Boarding in Ketchikan
Geo: 47.6353, -122.302
The three full days we spent on the ferry was relaxing and very enjoyable. It was a welcome change to the 24 days we spent "in the saddle." The varying views and scenery have been wonderful. At some points in the trip the shoreline was less than 100 yards away. Other times, the waterways were very wide as we cruised through the archipelagos of islands near and far along the Inside Passage.
Our ship, the Columbia, is the largest in the Alaska Marine Highway fleet. Built in 1972, the ship is 418 feet long, with a beam of 85 feet. She can carry 499 passengers and 140 vehicles. In addition to the vehicle deck, there are four upper decks. The ship is like a cross between a hostel, an Amtrak train and a large ferry. There are 104 cabins that sleep 2 to 4, all with bunk beds and private baths. Except for the size of the bed, our room was very comfortable; about twice the size of an Amtrak sleeper compartment. Campers can sleep in deck chairs under heat lamps or pitch tents on aft sections of two of the upper decks. There are two large indoor
Das boat cabin
Our humble cabin
sitting areas with comfortable chairs and tables. The facilities include showers, rest rooms, and laundry as well as a coffee shop, cocktail lounge, movie theatre (showing four different movies a day) and a dining room, serving nice meals at reasonable prices, with no tipping allowed!
Our first full day on-board found us sleeping in past the early morning stop in Juneau. We had somewhat clear, sunny skies, and spent hours watching the passing terrain. We had several whale and otter sightings, plus some black bears along the shore. On our first afternoon, we left the ship to see the village of Sitka for a few hours. The Russians founded Sitka and it was the capital of Alaska before Juneau. It is still a small town with prominent Russian and native Alaskan heritage.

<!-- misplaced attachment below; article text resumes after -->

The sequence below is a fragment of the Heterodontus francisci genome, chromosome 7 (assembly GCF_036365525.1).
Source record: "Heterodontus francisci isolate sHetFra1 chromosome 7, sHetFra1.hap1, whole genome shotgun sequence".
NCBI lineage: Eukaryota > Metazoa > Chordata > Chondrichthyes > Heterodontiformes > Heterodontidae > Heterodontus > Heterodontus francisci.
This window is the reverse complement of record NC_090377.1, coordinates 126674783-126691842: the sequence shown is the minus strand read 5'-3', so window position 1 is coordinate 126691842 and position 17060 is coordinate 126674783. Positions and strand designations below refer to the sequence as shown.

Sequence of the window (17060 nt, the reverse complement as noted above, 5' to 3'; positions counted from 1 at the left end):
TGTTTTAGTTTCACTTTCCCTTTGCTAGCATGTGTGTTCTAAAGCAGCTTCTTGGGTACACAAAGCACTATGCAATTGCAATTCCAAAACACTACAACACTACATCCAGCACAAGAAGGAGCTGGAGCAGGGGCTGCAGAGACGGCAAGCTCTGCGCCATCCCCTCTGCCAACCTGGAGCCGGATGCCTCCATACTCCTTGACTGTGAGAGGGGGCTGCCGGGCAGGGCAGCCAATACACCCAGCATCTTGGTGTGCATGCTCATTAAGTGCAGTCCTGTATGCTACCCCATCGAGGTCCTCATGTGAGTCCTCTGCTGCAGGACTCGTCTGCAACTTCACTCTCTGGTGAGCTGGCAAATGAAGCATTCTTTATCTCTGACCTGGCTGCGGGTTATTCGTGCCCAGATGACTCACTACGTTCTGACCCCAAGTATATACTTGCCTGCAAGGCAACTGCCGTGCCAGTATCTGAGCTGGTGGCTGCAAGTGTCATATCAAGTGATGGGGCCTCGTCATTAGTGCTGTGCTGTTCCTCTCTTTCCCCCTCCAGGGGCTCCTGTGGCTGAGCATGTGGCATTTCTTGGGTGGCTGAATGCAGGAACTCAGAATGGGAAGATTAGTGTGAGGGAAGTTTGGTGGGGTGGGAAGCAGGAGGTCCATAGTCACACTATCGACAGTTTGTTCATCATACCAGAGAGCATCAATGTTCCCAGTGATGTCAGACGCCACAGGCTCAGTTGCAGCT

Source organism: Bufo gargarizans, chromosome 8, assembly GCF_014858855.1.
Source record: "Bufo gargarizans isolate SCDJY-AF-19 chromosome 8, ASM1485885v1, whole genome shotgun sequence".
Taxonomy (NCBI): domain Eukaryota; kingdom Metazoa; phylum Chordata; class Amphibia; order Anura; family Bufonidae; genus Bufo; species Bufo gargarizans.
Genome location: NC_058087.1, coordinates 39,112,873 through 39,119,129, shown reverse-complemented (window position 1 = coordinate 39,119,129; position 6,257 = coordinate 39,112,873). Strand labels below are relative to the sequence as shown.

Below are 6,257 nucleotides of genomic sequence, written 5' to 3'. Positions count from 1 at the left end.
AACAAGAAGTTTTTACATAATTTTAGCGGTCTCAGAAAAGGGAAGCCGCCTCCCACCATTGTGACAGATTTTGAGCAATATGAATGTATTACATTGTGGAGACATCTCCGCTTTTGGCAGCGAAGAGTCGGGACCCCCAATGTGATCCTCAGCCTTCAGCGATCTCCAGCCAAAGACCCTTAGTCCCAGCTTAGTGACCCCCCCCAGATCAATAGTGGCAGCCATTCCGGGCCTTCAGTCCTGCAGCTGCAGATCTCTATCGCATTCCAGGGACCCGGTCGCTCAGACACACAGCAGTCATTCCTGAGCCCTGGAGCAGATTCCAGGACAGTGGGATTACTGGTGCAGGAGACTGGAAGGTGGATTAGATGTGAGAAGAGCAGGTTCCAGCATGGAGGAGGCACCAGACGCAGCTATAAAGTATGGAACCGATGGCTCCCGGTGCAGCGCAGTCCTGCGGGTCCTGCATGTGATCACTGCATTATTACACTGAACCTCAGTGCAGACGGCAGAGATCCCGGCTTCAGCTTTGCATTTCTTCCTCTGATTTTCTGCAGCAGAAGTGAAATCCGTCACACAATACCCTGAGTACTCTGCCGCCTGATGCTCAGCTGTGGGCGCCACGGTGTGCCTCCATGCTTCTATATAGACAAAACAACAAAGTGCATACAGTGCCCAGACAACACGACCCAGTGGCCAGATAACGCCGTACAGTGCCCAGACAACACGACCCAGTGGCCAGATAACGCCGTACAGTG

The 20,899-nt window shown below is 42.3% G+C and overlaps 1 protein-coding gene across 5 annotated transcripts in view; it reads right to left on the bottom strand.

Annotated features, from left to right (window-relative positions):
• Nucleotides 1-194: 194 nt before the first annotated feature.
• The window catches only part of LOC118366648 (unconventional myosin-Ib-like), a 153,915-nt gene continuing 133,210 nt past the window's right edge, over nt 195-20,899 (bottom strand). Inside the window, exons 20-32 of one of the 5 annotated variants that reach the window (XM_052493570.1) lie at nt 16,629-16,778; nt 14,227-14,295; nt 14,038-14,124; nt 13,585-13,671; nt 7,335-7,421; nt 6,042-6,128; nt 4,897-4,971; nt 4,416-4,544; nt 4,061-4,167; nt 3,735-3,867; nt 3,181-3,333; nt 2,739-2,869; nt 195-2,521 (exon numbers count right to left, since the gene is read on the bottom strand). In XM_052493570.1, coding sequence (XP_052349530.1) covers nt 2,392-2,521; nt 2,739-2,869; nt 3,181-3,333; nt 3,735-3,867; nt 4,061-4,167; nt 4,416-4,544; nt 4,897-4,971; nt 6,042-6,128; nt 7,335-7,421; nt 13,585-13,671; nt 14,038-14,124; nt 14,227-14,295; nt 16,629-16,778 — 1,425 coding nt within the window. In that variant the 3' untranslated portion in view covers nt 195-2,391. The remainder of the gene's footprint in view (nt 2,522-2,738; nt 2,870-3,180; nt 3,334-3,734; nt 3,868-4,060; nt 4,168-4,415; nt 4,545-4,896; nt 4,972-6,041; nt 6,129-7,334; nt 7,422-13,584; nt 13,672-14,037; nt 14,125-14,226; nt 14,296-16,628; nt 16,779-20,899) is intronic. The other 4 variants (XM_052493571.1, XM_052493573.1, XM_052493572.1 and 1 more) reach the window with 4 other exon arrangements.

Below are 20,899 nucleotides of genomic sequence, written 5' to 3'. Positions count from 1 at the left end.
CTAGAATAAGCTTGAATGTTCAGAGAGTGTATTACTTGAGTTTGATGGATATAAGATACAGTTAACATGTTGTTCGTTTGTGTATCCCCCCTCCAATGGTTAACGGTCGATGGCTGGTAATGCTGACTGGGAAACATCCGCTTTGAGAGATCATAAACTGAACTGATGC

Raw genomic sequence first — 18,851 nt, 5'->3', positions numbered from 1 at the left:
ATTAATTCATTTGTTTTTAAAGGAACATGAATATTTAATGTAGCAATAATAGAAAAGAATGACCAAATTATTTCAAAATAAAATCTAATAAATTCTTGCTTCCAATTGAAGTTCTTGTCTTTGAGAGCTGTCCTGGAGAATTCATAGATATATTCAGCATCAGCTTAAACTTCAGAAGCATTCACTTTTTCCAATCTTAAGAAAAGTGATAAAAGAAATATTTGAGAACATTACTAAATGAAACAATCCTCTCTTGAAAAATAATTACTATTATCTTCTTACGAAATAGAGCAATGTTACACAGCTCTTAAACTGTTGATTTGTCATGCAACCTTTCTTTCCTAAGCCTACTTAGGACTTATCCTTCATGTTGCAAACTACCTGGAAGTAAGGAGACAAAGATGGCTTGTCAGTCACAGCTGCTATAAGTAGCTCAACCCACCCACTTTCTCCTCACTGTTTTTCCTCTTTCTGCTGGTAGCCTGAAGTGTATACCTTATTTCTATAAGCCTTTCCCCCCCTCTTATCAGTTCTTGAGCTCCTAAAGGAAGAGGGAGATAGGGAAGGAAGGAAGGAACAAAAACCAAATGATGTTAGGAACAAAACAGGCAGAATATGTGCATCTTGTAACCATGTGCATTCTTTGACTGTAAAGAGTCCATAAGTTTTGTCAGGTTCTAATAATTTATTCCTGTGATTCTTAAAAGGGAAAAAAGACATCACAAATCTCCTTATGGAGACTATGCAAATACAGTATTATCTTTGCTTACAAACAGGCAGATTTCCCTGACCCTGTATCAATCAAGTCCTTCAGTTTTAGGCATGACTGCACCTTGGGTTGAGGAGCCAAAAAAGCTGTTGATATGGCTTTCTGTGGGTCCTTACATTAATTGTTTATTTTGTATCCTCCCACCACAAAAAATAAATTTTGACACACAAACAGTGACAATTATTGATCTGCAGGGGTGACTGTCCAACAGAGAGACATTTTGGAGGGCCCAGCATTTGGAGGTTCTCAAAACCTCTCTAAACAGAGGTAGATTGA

On our second day we stopped in Ketchikan for a few hours. Ketchikan gets 250 days of rain a year, so needless to say, we had rain showers most of the afternoon. It was an interesting town with its native totem poles and fishing canneries, however, it is more of a tourist town than Sitka. We saw three large cruise ships docked during our visit there.
last day, we didn't make any port stops, as we were passing along the Canada coast. It was a beautiful sunny day, so we spent a lot of time on the outside decks – spotting whales and other marine life while soaking in the sunshine. About mid-day, we picked up Vancouver Island for the final leg of our trip. Later that evening we enjoyed one last meal in the dining room with a great view of the beautiful sky at sunset from the rear upper deck.
We arrived in Bellingham, Washington this morning at 7:00 a.m. to clear, sunny skies. After a stop at the mechanic's to check our shocks, we continued to Seattle for the the weekend, visiting daughter, Ali, and sister and brother-in-law, Becki and Michael. Janet flies home to Sacramento on Sunday, and Dave plans to continue on to Montana to visit daughter, Megan.
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